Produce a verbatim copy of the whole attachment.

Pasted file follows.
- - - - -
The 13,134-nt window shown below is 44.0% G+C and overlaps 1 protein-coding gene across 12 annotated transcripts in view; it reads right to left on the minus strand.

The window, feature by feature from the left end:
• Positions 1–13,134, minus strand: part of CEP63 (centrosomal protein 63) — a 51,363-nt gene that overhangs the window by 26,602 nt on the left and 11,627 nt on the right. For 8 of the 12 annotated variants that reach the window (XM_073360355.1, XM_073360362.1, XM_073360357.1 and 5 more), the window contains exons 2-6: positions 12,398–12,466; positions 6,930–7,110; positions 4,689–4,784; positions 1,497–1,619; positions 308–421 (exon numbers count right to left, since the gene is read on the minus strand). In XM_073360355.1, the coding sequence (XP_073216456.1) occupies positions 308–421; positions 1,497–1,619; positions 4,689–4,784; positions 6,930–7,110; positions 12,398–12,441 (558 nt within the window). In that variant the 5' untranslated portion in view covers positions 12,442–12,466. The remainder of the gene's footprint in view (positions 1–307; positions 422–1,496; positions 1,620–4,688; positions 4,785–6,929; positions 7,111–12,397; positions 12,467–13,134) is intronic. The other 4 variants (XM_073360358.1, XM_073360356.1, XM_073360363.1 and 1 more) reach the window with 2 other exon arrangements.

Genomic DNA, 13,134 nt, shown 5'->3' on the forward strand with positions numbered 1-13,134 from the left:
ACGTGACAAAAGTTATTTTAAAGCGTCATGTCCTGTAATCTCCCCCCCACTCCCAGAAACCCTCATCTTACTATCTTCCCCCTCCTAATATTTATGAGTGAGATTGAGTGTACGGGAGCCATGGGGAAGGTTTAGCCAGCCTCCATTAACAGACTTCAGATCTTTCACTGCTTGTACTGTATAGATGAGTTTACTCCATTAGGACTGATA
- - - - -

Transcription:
The 13,134-nt window shown below is 44.0% G+C and overlaps 1 protein-coding gene across 12 annotated transcripts in view; it reads right to left on the minus strand.

The window, feature by feature from the left end:
• Positions 1–13,134, minus strand: part of CEP63 (centrosomal protein 63) — a 51,363-nt gene that overhangs the window by 26,602 nt on the left and 11,627 nt on the right. For 8 of the 12 annotated variants that reach the window (XM_073360355.1, XM_073360362.1, XM_073360357.1 and 5 more), the window contains exons 2-6: positions 12,398–12,466; positions 6,930–7,110; positions 4,689–4,784; positions 1,497–1,619; positions 308–421 (exon numbers count right to left, since the gene is read on the minus strand). In XM_073360355.1, the coding sequence (XP_073216456.1) occupies positions 308–421; positions 1,497–1,619; positions 4,689–4,784; positions 6,930–7,110; positions 12,398–12,441 (558 nt within the window). In that variant the 5' untranslated portion in view covers positions 12,442–12,466. The remainder of the gene's footprint in view (positions 1–307; positions 422–1,496; positions 1,620–4,688; positions 4,785–6,929; positions 7,111–12,397; positions 12,467–13,134) is intronic. The other 4 variants (XM_073360358.1, XM_073360356.1, XM_073360363.1 and 1 more) reach the window with 2 other exon arrangements.

Genomic DNA, 13,134 nt, shown 5'->3' on the forward strand with positions numbered 1-13,134 from the left:
ACGTGACAAAAGTTATTTTAAAGCGTCATGTCCTGTAATCTCCCCCCCACTCCCAGAAACCCTCATCTTACTATCTTCCCCCTCCTAATATTTATGAGTGAGATTGAGTGTACGGGAGCCATGGGGAAGGTTTAGCCAGCCTCCATTAACAGACTTCAGATCTTTCACTGCTTGTACTGTATAGATGAGTTTACTCCATTAGGACTGATA